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UFC 207 predictions, preview, and analysis

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Out with “Notorious,” in with “Rowdy.”

Ultimate Fighting Championship (UFC) welcomes former women’s bantamweight champion Ronda Rousey back to the Octagon for its UFC 207 pay-per-view (PPV) event, set for later tonight (Fri., Dec. 30, 2016) inside T-Mobile Arena in Las Vegas, Nevada.

After more than a year on the sidelines, Rousey will attempt to capture the crown from current division titleholder Amanda Nunes, who crushed Miesha Tate at UFC 200 … not long after “Cupcake” choked out Holly Holm.

That’s one hot potato.

In the UFC 207 PPV co-main event, scheduled for five grueling rounds, UFC men’s bantamweight kingpin Dominick Cruz tries to avoid the devastating knockout power of undefeated division contender Cody Garbrandt.

Expect a busy night in “Sin City.”

For a closer look at the UFC 207 “Prelims” on UFC Fight Pass and FOX Sports 1, Patty Stumberg brought the heat with his preview and predictions here. Odds and betting lines for “Nunes vs. Rousey” can be crunched here.

Now it’s time to break down the UFC 207 main card.

135 lbs.: UFC Women’s Bantamweight Champion Amanda “Lioness” Nunes (13-4) vs. “Rowdy” Ronda Rousey (12-1)

Nostradumbass predicts: In order for me to believe Ronda Rousey will lose to Amanda Nunes, I have to first believe that “Rowdy” no longer has all the strengths that made her the most dominant female fighter of all time. In addition, I must also believe that “Lioness” no longer has all the weaknesses that kept her from winning fights against Cat Zingano and Alexis Davis.

Sorry, I don’t.

Rousey did not lose to Holly Holm because she was the inferior fighter. She lost because she employed the most idiotic gameplan in the history of idiotic gameplans. Seriously, it bordered on lunacy. Holm was a world champion boxer with exceptional footwork who is known for her ruthless counterpunching. So what did “Rowdy” do? She walked her down, hands low, and tried to be the Olympic boxer she’ll never, ever be.

How does this guy keep a straight face?

There is a reason Rousey was able to make a mockery of the women’s bantamweight division. She was, and is, an Olympic-caliber athlete with a submission game that is so superior, it cannot be defended. Sure, she took a year off from fighting, but for a fighter who has trained judo since the age of six, one year is hardly enough to erode the muscle memory instilled from a lifetime of practice. Rousey also has a solid chin, which helped her overcome her awful boxing defense. She took some incredibly powerful shots from Holm before going to bed.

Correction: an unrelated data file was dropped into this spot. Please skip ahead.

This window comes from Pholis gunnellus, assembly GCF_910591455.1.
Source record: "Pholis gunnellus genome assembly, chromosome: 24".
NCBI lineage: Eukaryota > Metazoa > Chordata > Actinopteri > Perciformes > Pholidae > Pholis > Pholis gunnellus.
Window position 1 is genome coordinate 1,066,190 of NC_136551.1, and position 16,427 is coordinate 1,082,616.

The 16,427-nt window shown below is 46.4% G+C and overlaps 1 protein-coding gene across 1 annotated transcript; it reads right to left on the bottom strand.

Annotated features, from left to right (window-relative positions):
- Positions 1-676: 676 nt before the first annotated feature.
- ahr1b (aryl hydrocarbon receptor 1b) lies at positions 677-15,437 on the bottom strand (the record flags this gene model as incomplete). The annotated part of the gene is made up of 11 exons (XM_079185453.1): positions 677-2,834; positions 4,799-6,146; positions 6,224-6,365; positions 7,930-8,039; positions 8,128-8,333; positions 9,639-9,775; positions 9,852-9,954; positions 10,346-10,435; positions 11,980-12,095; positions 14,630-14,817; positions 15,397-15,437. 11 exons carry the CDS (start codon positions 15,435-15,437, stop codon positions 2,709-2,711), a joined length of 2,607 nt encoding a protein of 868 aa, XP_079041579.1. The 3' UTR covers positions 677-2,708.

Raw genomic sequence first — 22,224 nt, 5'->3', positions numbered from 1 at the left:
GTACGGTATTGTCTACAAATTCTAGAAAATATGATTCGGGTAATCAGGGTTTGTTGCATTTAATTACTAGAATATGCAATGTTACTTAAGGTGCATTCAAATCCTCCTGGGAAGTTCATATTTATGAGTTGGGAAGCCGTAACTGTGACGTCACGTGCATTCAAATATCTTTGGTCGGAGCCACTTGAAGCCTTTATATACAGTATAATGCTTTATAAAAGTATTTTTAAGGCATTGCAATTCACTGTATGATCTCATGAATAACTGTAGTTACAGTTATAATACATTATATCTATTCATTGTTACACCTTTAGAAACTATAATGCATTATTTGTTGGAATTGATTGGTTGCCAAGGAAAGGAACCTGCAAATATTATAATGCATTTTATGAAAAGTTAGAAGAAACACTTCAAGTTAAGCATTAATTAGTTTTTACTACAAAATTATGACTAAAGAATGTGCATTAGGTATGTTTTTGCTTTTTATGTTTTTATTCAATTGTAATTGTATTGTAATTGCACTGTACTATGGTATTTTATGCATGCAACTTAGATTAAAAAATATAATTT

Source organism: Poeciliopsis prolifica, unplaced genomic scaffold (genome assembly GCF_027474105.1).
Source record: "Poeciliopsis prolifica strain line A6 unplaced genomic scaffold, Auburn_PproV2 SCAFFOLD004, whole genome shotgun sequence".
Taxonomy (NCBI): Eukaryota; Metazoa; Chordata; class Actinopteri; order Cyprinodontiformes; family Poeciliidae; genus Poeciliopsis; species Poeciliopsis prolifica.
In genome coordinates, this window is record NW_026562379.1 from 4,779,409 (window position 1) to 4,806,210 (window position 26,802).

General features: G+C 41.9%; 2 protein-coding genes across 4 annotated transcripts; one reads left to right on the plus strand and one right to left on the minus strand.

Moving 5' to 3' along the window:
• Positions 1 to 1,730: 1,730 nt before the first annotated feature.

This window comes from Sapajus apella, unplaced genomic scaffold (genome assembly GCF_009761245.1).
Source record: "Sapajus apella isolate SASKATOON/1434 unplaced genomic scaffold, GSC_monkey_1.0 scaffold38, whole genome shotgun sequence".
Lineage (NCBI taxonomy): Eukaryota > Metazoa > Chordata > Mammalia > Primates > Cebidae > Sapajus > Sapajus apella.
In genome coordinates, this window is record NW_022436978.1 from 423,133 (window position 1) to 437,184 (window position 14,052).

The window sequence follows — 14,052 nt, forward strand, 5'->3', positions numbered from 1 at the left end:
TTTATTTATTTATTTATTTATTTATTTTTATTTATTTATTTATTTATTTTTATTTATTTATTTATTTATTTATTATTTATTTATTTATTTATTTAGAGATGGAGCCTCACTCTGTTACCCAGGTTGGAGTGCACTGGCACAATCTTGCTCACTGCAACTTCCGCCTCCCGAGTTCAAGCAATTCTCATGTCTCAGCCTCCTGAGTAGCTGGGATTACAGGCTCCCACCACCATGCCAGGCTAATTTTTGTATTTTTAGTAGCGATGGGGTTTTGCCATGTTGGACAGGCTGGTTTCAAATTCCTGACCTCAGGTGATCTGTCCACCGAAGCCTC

What is her mental state?

Rousey was fortunate enough to be in a position, financially speaking, to take as much time as she needed to get her head together following her loss to “The Preacher’s Daughter.” Time heals all wounds and I don’t believe she would have come back until she was 100-percent ready. Skipping any and all media duties no doubt improved her training camp, as well as her weight cut, so it appears to be “all systems go.”

Nunes is not Holm.

The Brazilian has an impressive reach with some serious knockout power, but she also suffers from cardio issues and is not the most fluid striker. More importantly, she is long and lean, perfect for getting hip-tossed from a judo master like Rousey. Can “Lioness” land the knockout punch before Rousey gets close enough to secure a grip? Possible, but not plausible. I don’t think this fight leaves the first round and a replay of the Zingano win would not surprise me.

Final prediction: Rousey def. Nunes by submission

135 lbs.: Bantamweight Champion Dominick “Dominator” Cruz (22-1) vs. Cody “No Love” Garbrandt (10-0)

Nostradumbass predicts: Dominick Cruz is so good, he was able to come off the bench after two years — with just one fight since 2011 — and go five rounds with a prime TJ Dillashaw. The end result was a razor-thin decision and one that begs for a rematch, but that he was able to pull it off in the first place should give you an idea why they call him “Dominator.”

Standing in his way is the most terrifying striker in the bantamweight division. Cody Garbrandt has 10 wins, nine of which have come by way of knockout. He is young, fast, and hungry. There is no reason to believe he cannot usurp the throne and I believe this is his time to do it.


Don’t be. Cruz is the better fighter, but he’s also entered that phase in his career where he believes he’s invincible and that Garbrandt is a flat-footed bomb dropper with no skill or savvy. It won’t be brute force that spells doom for the champ, it will be complacency.

There is a reason Cruz has 14 decisions in 22 wins.

I’ve heard a lot of chatter about Garbrandt being too emotional prior to this clash and that’s not inaccurate, but it’s also the kind of fire a contender needs against the likes of Cruz, because he won’t be outsmarted, out-struck, or out-worked.

He can, however, be out-powered.

Where “No Love” may be too angry for this co-headlining title fight, I don’t think Cruz is angry enough. Most of his opponents spend five rounds trying to rip the worm off the hook. Garbrandt will spend five rounds trying to punch a hole in the bottom of the boat.

Shark bait! (HOO HA HA)

Final prediction: Garbrandt def. Cruz by knockout